Myth Busters: How on Earth Do You Use SPF Anyway?

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Photo: Courtesy of @LilyAldridge

When a celebrity is asked what products she can’t live without, it’s almost guaranteed that her answer will include an SPF. Hardly surprising, seeing as exposure to the sun is responsible for accelerating the aging process and damaging skin, leaving us looking wrinkled and haggard – not pretty.

Aesthetics aside, harmful UV rays are also the leading cause of skin cancer, and one way to keep yourself safe is using an SPF. The problem? There are a lot of myths and misconceptions when it comes to skincare under the sun, so even if you are using the right product, chances are you aren’t using it to its optimal protecting potential. With that in mind, Savoir Flair has debunked the top ten sun-protection myths to keep you and your skin smiling in the sunshine. From what SPF really means to what the numbers on the bottle actually do, here is your guide to getting SPF-savvy, once and for all.

SPF = Sun Protection Factor

Developed in 1962, these numbers are a way of measuring a sunscreen’s effect against UVB rays, and they show you how long you can stay in the sun without burning. For example, if you normally burn after ten minutes in the sun, an SPF15 will give you 15 times that – or 150 minutes without burning. For any easy way to work out what SPF you need and how long it will protect you for, use this simple equation: minutes to burn without sunscreen x SPF number = maximum sun-exposure time.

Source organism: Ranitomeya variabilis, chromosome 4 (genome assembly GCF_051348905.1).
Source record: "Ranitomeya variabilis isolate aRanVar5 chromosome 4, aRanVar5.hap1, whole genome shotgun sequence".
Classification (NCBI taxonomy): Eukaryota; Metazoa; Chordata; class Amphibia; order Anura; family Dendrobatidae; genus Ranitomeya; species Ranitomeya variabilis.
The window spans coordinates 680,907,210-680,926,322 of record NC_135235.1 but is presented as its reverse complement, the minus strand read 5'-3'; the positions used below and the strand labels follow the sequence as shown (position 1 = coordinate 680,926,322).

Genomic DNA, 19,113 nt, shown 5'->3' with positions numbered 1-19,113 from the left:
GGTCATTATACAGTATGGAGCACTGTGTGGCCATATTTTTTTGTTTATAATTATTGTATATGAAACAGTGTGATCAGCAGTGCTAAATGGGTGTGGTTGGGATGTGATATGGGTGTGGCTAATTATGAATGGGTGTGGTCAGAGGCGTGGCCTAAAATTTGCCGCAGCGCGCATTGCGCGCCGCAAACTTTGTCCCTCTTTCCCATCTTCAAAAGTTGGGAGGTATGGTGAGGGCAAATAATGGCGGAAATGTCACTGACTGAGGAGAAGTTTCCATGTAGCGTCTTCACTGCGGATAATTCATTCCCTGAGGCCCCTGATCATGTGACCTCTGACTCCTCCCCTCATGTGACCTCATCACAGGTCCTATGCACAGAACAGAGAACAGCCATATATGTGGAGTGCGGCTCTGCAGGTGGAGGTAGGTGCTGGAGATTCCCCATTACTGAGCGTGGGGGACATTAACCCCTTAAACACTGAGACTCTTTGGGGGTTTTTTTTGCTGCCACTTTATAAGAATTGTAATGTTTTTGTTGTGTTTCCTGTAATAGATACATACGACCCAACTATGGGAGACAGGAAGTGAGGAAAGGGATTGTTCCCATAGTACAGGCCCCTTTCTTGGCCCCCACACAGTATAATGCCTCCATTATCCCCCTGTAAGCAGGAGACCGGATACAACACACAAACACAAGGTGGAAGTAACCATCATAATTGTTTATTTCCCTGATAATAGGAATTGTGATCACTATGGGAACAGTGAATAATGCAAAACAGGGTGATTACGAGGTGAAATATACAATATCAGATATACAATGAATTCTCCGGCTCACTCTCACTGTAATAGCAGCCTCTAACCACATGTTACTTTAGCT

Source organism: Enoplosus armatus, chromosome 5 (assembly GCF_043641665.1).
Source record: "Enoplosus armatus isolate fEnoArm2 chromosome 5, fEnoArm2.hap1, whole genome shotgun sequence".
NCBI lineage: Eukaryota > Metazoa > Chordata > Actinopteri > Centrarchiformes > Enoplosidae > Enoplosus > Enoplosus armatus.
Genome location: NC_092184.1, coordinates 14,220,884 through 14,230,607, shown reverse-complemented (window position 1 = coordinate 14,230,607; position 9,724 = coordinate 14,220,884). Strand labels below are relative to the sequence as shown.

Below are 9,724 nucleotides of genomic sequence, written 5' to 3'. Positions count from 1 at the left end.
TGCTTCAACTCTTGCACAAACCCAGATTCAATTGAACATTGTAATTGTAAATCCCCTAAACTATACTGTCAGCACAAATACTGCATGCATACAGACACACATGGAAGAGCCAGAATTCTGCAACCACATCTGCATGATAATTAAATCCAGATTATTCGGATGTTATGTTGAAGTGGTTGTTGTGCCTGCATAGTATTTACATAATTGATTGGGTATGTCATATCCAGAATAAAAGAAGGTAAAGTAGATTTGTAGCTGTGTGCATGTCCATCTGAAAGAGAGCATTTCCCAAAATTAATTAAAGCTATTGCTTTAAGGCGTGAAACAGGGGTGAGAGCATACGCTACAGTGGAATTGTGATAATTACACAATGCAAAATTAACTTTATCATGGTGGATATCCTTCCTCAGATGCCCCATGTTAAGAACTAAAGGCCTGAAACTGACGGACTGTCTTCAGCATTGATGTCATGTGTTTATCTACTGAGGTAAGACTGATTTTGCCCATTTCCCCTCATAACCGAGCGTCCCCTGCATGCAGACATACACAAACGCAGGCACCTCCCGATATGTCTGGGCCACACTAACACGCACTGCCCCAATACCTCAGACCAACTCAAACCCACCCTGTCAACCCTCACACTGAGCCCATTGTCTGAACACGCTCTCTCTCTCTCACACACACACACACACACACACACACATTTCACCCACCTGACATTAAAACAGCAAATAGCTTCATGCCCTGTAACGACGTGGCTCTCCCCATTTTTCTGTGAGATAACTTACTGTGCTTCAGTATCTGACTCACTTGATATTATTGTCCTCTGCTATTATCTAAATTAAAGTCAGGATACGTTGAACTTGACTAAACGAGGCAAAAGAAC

Straw hat beach rocky barnes tumblr
Photo: Courtesy of Rocky Barnes
1

Myth: If I apply an SPF10 and put an SPF15 on top, I’m actually wearing an SPF25.

Truth: This is one of the most common misconceptions. SPF numbers don’t add up the way you might think. Using an SPF10 with an SPF15 won’t allow you to remain in the sun 25 times longer than without protection! This is because some SPF ingredients interfere with each other and make them less effective, so stick to using one product. That applies to makeup too – if your foundation has an SPF15, there’s no point then adding a sun cream on top. Just stick to one product!

2

Myth: If I apply an SPF100, I am 100 percent protected from the sun.

Truth: False, false, false. In fact, SPF100 products are so misleading that the U.S. FDA is trying to ban them, Australia caps SPFs at 30, while Europe and Japan do so at 50. Why? Because using high-factor SPFs gives consumers a false sense of security, resulting in less re-application and more time in the sun, which in turn means more burning and more damage. Don’t be fooled.

3

Myth: I have dark skin, so I don’t need to worry.

Truth: Although it is true that if you have more pigment in your skin, you are less at risk of burning and getting skin cancer, it doesn’t mean that you’re completely immune. Often, skin cancer is diagnosed later in people with darker skin, mostly due to a misconception that they aren’t at risk. So whether you’re porcelain pale or rich chocolate brown, trust Baz Luhrmann and wear sunscreen!

4

Myth: An SPF30 is twice as effective as an SPF15.